Dirk and the Mavs shot 60% and hit 20/32 from 3-pt. range in game 4. But that's not likely to happen in consecutive games.
But if recent history is any indication, that "rainstorm" produced by the Mavericks in Game 4 could lead to a "Thunder" storm in Game 1 if the Mavericks become complacent.
Let's take a quick journey back in time to the past two seasons for a refresher of a pair of very similar situations.
Two years ago, the Cleveland Cavaliers were rolling the competition in the playoffs.
After sweeping the Pistons, the Cavs won all four games against the Hawks and came into the semifinals against Orlando having won their first eight playoff games by double digits.
They seemed unbeatable.
Not only was Cleveland undefeated in the playoffs, it also had covered the spread in all eight of its playoff games, which is difficult to do per oddsmaker probability.
Orlando was coming off a grueling series with the Celtics, taking Boston to seven games before getting the best of it.
With just three days of rest, the Magic surprised the Cavs and won the opening game outright. It went on to win the series.
Last season, it was the Orlando Magic picking up where Cleveland left off.
Orlando swept Charlotte in four games to open the playoffs before embarrassing the Atlanta Hawks in even worse fashion.
The Magic won each game over Atlanta by at least 14 points and came into the semifinals with a playoff record of 8-0, having covered the spread in seven of the eight games.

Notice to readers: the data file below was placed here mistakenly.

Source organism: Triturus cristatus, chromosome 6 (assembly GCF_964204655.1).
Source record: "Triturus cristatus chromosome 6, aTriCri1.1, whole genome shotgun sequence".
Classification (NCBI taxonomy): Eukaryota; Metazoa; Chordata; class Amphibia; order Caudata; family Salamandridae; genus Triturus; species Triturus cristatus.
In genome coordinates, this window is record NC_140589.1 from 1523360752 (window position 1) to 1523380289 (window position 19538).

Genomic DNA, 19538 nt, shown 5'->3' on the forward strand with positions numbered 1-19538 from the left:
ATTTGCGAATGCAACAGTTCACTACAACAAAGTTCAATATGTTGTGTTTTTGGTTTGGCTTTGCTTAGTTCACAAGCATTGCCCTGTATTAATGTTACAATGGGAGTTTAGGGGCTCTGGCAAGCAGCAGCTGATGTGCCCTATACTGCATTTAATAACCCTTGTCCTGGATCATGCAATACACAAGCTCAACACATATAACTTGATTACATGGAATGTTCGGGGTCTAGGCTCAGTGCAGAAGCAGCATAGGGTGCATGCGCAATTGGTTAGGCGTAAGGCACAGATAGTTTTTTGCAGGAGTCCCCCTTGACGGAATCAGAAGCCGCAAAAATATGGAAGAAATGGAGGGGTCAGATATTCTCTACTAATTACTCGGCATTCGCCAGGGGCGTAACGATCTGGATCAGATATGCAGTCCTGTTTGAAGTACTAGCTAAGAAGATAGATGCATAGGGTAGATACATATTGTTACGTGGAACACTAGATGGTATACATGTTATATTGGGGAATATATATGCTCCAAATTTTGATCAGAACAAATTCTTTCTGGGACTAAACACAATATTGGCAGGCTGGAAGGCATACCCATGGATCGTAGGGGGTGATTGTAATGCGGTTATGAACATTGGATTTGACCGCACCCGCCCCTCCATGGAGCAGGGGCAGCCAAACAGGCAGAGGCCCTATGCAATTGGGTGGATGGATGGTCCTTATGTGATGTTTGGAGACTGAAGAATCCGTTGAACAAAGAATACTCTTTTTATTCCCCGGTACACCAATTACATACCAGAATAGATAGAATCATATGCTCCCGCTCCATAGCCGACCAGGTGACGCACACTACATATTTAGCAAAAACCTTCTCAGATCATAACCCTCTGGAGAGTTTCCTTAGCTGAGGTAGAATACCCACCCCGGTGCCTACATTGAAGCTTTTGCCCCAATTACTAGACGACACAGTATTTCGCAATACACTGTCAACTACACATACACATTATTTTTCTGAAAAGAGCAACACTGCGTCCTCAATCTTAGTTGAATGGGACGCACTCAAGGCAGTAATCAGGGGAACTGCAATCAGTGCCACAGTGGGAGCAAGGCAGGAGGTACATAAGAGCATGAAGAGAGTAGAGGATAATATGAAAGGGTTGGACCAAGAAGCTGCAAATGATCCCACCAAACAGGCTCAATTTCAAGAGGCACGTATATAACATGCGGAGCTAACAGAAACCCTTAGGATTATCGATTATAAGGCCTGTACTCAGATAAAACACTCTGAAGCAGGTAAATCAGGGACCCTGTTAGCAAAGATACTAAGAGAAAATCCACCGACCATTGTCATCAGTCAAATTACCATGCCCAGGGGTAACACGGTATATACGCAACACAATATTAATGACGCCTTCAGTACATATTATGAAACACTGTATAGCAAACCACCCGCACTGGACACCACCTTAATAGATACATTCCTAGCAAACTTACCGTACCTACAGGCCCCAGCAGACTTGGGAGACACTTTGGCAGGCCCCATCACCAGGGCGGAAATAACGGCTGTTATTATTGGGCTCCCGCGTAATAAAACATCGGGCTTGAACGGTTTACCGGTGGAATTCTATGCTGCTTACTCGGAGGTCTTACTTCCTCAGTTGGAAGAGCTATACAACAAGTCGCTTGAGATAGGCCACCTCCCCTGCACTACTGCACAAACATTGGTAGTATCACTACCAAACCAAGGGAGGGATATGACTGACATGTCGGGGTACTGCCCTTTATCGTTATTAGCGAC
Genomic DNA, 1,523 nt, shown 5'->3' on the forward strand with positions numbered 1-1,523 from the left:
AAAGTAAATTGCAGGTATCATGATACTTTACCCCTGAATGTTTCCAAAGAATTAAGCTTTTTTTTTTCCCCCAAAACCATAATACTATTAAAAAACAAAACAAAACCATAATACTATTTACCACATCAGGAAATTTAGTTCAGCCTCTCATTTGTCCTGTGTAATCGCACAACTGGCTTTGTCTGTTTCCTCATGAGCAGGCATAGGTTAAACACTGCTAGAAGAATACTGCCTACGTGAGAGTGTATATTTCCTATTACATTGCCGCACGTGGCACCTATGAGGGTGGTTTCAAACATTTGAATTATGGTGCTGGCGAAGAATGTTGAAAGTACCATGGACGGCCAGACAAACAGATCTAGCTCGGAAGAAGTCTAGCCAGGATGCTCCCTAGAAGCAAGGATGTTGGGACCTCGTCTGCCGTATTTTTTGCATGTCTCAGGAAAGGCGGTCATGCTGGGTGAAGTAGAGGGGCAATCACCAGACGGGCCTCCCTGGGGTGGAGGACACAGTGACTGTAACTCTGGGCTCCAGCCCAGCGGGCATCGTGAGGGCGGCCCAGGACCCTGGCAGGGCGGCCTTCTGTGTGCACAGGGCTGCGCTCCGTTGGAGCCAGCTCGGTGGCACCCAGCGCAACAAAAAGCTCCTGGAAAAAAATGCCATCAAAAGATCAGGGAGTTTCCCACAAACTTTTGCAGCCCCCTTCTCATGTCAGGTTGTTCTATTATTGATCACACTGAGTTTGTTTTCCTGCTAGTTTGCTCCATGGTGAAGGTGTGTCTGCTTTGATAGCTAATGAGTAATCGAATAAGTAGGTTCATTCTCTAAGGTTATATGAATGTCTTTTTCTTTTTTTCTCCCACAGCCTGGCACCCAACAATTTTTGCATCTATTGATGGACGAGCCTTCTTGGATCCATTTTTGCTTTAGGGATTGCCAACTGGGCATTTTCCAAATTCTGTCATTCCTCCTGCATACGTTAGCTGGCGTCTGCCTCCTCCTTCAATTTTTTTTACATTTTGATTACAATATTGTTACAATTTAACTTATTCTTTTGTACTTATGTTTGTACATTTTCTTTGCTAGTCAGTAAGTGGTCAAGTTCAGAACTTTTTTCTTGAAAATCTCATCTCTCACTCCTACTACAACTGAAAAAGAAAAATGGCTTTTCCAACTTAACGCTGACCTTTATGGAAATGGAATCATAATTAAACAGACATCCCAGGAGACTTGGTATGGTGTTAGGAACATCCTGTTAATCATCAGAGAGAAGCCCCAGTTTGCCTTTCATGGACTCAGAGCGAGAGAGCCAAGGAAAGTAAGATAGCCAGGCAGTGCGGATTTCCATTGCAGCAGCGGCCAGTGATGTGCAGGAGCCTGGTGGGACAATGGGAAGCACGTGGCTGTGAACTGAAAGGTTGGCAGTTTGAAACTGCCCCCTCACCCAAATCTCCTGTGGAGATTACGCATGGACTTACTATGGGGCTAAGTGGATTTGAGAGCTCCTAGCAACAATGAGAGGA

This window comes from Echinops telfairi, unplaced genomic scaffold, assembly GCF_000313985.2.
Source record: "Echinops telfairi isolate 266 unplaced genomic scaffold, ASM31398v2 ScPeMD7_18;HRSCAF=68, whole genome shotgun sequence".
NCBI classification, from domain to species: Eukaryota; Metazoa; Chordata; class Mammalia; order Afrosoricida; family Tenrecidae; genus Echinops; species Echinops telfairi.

With six days of rest, it had plenty of time to prepare for the Boston Celtics, who survived a six-game fight with Cleveland and LeBron James.
As a seven-point favorite and having seemed virtually unbeatable in its first two series, the Magic not only lost Game 1, but lost the first three games of the series before succumbing to the Celtics in six games.
This season, the Dallas Mavericks are coming off an impressive sweep of the Lakers and are now 9-0-1 ATS in the playoffs. Like the Magic from 2010 and the Cavs from 2009, Dallas will have eight days of rest between these games.
What will be the outcome of this game?
Dallas shot an impressive 60 percent in its last game, and hit 20 of 32 shots from three-point range.
Jason Terry alone was an amazing 9-of-10 from long range, but that kind of high percentage shooting is usually not replicated in consecutive games by the players or the team as a whole.
Let's keep in mind what happened to the Spurs back in March after they hit 17 of 28 shots from three-point range in a 30-point destruction of the Miami Heat: they scored 83 points in their next game and hit just eight shots from three-point range in 23 attempts.
It's true the Thunder is coming off a challenging seven-game series over Memphis and will have little time to prepare for Dallas, but the perimeter defensive game plan will be simple: Don't leave Terry open from long range!
The more complicated game plan will involve stopping Dirk Nowitzki, who is coming off one of his most impressive series ever. It's possible he could replicate such a great performance in consecutive series, but perhaps the Thunder will learn from the failures of the Lakers and Blazers.
It's a long NBA season, and while games are typically two or three days apart, this short gap is nothing new for Kevin Durant and the Thunder, who will be riding some moving momentum into this game while the long rest could potentially take the Mavericks out of their rhythm.
Additionally, with the Mavs coming off a sweep of the defending NBA champions, one must wonder how high and overconfident the Mavericks could be at this point.
At 9-0-1 ATS, the Mavericks are bound to slip up sooner or later in the playoffs, and they will be opening up as about a six-point favorite in Game 1, their highest spread of the playoffs so far.
This will be the Thunder's series to cover, and keeping in mind what happened to last season's Orlando Magic and the 2009 Cleveland Cavaliers, don't be surprised if it starts by covering the number in the very first game in Dallas.